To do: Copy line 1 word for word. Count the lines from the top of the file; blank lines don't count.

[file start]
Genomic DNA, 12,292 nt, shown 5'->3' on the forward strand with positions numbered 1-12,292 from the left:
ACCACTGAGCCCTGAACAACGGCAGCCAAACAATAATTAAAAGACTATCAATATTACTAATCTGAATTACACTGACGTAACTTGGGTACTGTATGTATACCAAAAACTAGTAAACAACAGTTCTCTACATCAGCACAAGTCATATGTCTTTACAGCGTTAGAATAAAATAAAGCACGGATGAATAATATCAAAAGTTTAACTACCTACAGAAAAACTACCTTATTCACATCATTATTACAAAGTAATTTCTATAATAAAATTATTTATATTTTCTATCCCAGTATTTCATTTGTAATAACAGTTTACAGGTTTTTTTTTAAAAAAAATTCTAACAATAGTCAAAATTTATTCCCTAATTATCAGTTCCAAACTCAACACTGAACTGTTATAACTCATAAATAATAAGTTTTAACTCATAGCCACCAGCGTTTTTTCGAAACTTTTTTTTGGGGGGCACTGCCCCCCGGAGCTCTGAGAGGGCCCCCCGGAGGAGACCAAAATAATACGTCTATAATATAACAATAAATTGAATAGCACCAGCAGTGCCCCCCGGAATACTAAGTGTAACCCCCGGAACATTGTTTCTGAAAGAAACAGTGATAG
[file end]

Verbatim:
Genomic DNA, 12,292 nt, shown 5'->3' on the forward strand with positions numbered 1-12,292 from the left: